At Wednesday’s presidential debate, Mitt Romney, explaining what would be his energy policy, said the following:
Mr. President, all of the increase in natural gas and oil has happened on private land, not on government land. On government land, your administration has cut the number of permits and licenses in half. If I’m president, I’ll double them, and also get the — the oil from offshore and Alaska. And I’ll bring that pipeline in from Canada.
Kari Leydersen is this week’s guest. A well-respected Chicago reporter who has traveled the country observing energy extraction processes, she says the situation isn’t that simple.
“This whole idea of energy security he’s alluding to – that we need to tap the coal and the gas as though that somehow makes us safer and gives us cheaper, better energy – all these things are world markets.”
In fact, the introduction of incredibly inexpensive natural gas to the domestic market – through the use of hydraulic fracturing, which extracts pockets of gas from thousand of feet underground – has the potential to skew the entire world energy mix in the short term. The availability of cheap, plentiful gas has resulted in the construction of new power plants that can be built inexpensively and have many fewer pollution issues. So coal plants – like Chicago’s State Line, Crawford and Fisk – are being closed.
But don’t look for a net reduction in global pollution. “Because of all these power plants closing, the coal companies are really looking to ramp up their exports to China, and possibly to Europe. They don’t care where the coal goes as long as they get the money,” she explains.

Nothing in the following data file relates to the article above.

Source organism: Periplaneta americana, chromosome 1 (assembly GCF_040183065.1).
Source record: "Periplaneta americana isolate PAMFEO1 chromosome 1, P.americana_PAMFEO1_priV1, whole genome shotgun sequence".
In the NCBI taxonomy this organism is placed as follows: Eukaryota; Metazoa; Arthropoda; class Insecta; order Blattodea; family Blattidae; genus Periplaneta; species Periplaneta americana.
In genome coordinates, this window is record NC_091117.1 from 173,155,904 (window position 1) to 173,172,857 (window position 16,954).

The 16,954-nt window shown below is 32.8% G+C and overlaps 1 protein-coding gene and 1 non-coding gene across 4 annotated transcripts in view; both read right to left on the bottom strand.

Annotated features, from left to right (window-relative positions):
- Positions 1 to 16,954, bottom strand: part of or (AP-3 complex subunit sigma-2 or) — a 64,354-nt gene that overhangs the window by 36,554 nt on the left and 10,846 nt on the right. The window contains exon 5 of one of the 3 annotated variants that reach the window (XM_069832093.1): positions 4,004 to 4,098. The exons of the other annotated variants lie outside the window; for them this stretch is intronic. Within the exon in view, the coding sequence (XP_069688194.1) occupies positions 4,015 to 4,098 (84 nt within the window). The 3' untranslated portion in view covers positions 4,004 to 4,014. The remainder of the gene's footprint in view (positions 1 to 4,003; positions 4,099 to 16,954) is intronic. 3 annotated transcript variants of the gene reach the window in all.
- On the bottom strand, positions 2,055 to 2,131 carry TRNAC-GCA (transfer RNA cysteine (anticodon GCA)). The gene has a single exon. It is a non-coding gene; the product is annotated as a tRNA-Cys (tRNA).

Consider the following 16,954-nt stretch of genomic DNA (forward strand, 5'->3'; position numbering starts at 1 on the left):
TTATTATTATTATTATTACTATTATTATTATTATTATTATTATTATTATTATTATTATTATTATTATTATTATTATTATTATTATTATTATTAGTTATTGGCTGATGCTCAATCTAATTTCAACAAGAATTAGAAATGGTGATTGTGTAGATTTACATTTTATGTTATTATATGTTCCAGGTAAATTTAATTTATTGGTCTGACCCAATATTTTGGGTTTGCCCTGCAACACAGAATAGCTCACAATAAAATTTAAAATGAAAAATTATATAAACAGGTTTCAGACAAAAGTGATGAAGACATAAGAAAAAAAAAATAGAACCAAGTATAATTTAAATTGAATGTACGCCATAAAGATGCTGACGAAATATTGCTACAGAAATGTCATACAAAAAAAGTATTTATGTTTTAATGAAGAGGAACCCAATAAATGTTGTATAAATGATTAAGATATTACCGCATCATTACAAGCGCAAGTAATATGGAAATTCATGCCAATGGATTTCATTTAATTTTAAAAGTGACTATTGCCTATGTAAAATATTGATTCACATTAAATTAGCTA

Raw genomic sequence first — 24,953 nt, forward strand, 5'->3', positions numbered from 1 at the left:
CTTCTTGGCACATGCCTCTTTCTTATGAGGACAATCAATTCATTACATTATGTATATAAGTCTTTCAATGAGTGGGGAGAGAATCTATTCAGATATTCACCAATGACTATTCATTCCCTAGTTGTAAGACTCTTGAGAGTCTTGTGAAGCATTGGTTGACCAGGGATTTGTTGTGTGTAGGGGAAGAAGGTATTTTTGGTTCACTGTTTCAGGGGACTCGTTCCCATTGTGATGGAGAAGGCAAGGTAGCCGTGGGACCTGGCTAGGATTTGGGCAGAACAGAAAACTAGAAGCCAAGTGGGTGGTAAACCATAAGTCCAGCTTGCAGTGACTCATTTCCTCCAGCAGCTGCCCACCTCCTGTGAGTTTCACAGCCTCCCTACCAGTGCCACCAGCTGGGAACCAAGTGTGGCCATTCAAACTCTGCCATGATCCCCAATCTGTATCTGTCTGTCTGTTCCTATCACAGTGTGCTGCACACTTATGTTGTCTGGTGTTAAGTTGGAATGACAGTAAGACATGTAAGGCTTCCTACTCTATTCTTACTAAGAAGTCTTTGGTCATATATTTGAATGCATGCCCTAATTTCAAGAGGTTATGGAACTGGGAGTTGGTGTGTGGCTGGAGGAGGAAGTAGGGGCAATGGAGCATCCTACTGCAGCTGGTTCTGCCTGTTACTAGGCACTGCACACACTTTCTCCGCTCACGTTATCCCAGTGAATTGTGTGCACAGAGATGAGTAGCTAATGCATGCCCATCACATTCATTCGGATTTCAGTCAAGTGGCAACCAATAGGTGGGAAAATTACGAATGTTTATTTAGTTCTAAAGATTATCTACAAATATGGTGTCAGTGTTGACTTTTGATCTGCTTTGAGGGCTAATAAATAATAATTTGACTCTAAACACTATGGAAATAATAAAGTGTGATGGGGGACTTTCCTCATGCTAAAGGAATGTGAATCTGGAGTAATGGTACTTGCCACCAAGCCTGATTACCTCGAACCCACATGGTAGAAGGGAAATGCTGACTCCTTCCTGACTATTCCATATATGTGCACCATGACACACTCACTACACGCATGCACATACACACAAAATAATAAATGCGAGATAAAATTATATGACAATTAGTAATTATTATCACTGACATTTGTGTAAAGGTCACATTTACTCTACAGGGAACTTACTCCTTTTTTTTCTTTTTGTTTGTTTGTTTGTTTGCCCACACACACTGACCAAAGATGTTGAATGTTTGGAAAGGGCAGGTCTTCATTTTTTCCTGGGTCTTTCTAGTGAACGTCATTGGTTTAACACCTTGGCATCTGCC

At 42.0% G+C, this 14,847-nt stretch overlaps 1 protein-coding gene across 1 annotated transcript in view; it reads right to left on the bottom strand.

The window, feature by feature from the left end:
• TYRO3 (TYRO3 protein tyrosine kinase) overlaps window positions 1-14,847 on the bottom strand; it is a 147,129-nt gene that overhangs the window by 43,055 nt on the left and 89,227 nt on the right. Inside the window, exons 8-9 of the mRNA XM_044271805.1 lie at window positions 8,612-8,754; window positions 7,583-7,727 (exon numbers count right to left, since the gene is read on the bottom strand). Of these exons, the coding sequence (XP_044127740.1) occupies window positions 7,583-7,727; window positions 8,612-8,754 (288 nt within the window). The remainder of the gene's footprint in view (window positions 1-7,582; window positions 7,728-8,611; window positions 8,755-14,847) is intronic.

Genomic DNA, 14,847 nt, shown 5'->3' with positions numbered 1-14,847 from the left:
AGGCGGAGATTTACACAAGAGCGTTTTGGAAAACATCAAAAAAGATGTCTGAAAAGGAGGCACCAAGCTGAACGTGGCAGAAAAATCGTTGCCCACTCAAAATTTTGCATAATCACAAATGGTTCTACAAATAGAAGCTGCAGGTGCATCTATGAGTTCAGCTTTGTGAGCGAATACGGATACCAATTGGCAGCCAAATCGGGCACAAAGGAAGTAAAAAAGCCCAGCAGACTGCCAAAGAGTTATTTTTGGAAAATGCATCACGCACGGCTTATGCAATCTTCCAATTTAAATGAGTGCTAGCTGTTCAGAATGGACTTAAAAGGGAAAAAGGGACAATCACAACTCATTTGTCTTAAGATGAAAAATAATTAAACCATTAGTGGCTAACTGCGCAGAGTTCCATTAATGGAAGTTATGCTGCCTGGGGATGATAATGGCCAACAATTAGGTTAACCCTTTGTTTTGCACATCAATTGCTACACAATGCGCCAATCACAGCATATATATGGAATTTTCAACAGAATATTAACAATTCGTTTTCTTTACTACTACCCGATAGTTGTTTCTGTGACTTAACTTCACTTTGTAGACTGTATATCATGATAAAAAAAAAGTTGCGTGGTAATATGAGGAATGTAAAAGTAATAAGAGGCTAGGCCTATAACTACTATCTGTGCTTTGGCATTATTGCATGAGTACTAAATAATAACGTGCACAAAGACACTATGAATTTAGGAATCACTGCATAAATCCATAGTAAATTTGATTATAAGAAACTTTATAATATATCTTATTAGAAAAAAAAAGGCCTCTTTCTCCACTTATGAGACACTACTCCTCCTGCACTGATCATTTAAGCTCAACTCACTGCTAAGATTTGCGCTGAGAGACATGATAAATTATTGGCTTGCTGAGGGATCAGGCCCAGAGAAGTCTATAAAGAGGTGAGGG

And to further complicate matters, the American gas producers, looking for higher prices, are investing in liquefaction plants and tankers, so they can ship gas around the world. That’ll raise the price of gas, which might make oil and coal more attractive here in a few years.
What it all comes down to is that our demand for electricity keeps rising. It’s not just our big new TVs. It’s also the looming demand for plug-in hybrid cars.
Leydersen has researched efforts to bring large-scale renewable energy to market. She was recently in Germany, where they confidently predict that they’ll get 80% of their energy from wind, solar and other sources. But that’s a long way from reality in the U.S., where “drill baby drill” remains a favored solution.
Leydersen has also reported extensively on labor issues. She sees the recently-settled CTU strike as an important victory for labor in general, but cautions against some of the more euphoric predictions.
“It will have lasting impact both in terms of showing that a union can get what they want to a large degree by being bold and by risking alienating some people, and it focused a lot of attention on the school reform debate, she says. “But that alone is not going to change labor relations in the U.S. or in Chicago. And in some ways it might make it harder for some unions, too, because some segment of the population, probably a small segment, may feel more negatively about labor than they did before. I mean, the Mayor probably does.”